During the early years of this century, on-site wastewater management was basically a trial-and-error process. Systems that failed were not of concern because on-site wastewater disposal was usually only used in rural areas with sparse population. There was little need for detailed knowledge; therefore, on-site wastewater treatment and disposal got little attention.
As rural electrification enabled more people to install indoor plumbing and as rural and suburban populations grew, a greater need arose for concise information about proper installation and operation of on-site systems. Almost 70 years have passed since Henry Ryon first suggested that the performance of an on-site system depended on the percolation rate of the soil. Since that time, many studies have been conducted on on-site system requirements and performance.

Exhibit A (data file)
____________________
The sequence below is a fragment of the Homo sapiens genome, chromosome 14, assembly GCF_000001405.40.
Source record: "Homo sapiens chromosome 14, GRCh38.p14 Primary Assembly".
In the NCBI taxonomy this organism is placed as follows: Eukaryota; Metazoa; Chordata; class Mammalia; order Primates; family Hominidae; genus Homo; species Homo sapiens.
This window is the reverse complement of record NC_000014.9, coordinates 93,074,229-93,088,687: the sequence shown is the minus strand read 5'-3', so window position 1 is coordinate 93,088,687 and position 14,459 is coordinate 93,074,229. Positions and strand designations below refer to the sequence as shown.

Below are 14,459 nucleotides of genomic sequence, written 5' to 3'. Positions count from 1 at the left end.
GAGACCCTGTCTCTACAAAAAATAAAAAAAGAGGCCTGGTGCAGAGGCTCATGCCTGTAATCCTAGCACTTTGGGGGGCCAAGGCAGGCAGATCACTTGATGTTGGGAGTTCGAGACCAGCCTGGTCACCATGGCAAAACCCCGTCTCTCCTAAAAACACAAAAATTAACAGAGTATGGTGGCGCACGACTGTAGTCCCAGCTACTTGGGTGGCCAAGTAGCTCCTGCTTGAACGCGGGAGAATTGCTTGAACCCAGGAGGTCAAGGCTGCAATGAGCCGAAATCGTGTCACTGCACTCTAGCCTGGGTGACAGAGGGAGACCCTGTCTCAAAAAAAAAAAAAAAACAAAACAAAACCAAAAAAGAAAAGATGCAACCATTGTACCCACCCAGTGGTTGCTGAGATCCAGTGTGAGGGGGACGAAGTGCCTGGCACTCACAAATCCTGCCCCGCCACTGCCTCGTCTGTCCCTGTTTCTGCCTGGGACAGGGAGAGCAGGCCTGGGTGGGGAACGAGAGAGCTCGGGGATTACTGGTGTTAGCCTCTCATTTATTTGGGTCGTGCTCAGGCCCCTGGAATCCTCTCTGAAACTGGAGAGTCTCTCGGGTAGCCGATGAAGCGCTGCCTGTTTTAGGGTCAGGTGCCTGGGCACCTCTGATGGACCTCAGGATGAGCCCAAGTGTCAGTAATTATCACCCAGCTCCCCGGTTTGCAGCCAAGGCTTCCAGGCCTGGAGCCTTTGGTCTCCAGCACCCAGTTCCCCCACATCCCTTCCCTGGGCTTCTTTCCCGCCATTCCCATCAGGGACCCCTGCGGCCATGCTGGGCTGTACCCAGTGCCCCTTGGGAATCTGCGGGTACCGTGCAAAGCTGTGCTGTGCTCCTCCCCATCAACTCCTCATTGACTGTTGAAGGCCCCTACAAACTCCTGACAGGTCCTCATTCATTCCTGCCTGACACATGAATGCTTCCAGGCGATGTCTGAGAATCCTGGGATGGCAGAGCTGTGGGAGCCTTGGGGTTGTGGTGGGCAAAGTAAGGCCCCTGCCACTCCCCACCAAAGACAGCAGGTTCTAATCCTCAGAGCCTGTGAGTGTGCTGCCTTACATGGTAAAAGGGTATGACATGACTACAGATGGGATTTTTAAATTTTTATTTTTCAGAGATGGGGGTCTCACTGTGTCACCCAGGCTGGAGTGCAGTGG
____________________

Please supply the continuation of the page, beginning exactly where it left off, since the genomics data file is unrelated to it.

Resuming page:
This section presents the important principles and guidelines learned about on-site wastewater treatment and disposal.
From the North Carolina Onsite Guidance Manual